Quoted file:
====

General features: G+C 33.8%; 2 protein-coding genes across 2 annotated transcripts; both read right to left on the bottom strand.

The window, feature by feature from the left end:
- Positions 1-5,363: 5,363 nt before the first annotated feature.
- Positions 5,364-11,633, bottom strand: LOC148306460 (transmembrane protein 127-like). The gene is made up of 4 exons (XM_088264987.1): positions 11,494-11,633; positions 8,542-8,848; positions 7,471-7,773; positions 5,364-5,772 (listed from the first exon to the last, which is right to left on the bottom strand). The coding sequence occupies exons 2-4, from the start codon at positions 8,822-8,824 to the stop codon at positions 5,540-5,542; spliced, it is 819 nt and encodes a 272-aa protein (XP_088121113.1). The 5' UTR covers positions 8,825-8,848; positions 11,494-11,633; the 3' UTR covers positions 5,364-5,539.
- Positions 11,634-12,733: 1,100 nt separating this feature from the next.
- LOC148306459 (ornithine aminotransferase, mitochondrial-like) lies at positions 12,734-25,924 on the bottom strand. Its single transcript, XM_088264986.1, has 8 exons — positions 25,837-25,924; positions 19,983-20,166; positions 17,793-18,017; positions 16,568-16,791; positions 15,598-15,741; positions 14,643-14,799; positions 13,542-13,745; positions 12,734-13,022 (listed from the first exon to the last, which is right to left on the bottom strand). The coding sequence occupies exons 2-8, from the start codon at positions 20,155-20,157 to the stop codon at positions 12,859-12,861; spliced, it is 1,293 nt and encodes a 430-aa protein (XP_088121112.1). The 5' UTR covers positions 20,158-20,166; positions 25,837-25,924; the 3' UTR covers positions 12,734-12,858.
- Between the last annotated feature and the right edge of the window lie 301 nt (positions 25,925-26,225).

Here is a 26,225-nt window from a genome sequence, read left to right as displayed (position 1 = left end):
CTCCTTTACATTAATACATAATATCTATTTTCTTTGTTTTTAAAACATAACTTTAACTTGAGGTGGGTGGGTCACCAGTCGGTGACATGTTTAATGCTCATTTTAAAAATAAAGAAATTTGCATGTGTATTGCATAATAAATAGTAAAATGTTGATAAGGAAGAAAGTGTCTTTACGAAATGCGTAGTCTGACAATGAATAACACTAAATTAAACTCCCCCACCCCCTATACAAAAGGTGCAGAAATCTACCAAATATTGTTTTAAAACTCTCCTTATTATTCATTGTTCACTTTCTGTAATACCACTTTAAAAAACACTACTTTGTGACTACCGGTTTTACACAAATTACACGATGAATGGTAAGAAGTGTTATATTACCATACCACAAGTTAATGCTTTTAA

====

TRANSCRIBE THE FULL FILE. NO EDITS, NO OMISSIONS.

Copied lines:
General features: G+C 33.8%; 2 protein-coding genes across 2 annotated transcripts; both read right to left on the bottom strand.

The window, feature by feature from the left end:
- Positions 1-5,363: 5,363 nt before the first annotated feature.
- Positions 5,364-11,633, bottom strand: LOC148306460 (transmembrane protein 127-like). The gene is made up of 4 exons (XM_088264987.1): positions 11,494-11,633; positions 8,542-8,848; positions 7,471-7,773; positions 5,364-5,772 (listed from the first exon to the last, which is right to left on the bottom strand). The coding sequence occupies exons 2-4, from the start codon at positions 8,822-8,824 to the stop codon at positions 5,540-5,542; spliced, it is 819 nt and encodes a 272-aa protein (XP_088121113.1). The 5' UTR covers positions 8,825-8,848; positions 11,494-11,633; the 3' UTR covers positions 5,364-5,539.
- Positions 11,634-12,733: 1,100 nt separating this feature from the next.
- LOC148306459 (ornithine aminotransferase, mitochondrial-like) lies at positions 12,734-25,924 on the bottom strand. Its single transcript, XM_088264986.1, has 8 exons — positions 25,837-25,924; positions 19,983-20,166; positions 17,793-18,017; positions 16,568-16,791; positions 15,598-15,741; positions 14,643-14,799; positions 13,542-13,745; positions 12,734-13,022 (listed from the first exon to the last, which is right to left on the bottom strand). The coding sequence occupies exons 2-8, from the start codon at positions 20,155-20,157 to the stop codon at positions 12,859-12,861; spliced, it is 1,293 nt and encodes a 430-aa protein (XP_088121112.1). The 5' UTR covers positions 20,158-20,166; positions 25,837-25,924; the 3' UTR covers positions 12,734-12,858.
- Between the last annotated feature and the right edge of the window lie 301 nt (positions 25,925-26,225).

Here is a 26,225-nt window from a genome sequence, read left to right as displayed (position 1 = left end):
CTCCTTTACATTAATACATAATATCTATTTTCTTTGTTTTTAAAACATAACTTTAACTTGAGGTGGGTGGGTCACCAGTCGGTGACATGTTTAATGCTCATTTTAAAAATAAAGAAATTTGCATGTGTATTGCATAATAAATAGTAAAATGTTGATAAGGAAGAAAGTGTCTTTACGAAATGCGTAGTCTGACAATGAATAACACTAAATTAAACTCCCCCACCCCCTATACAAAAGGTGCAGAAATCTACCAAATATTGTTTTAAAACTCTCCTTATTATTCATTGTTCACTTTCTGTAATACCACTTTAAAAAACACTACTTTGTGACTACCGGTTTTACACAAATTACACGATGAATGGTAAGAAGTGTTATATTACCATACCACAAGTTAATGCTTTTAA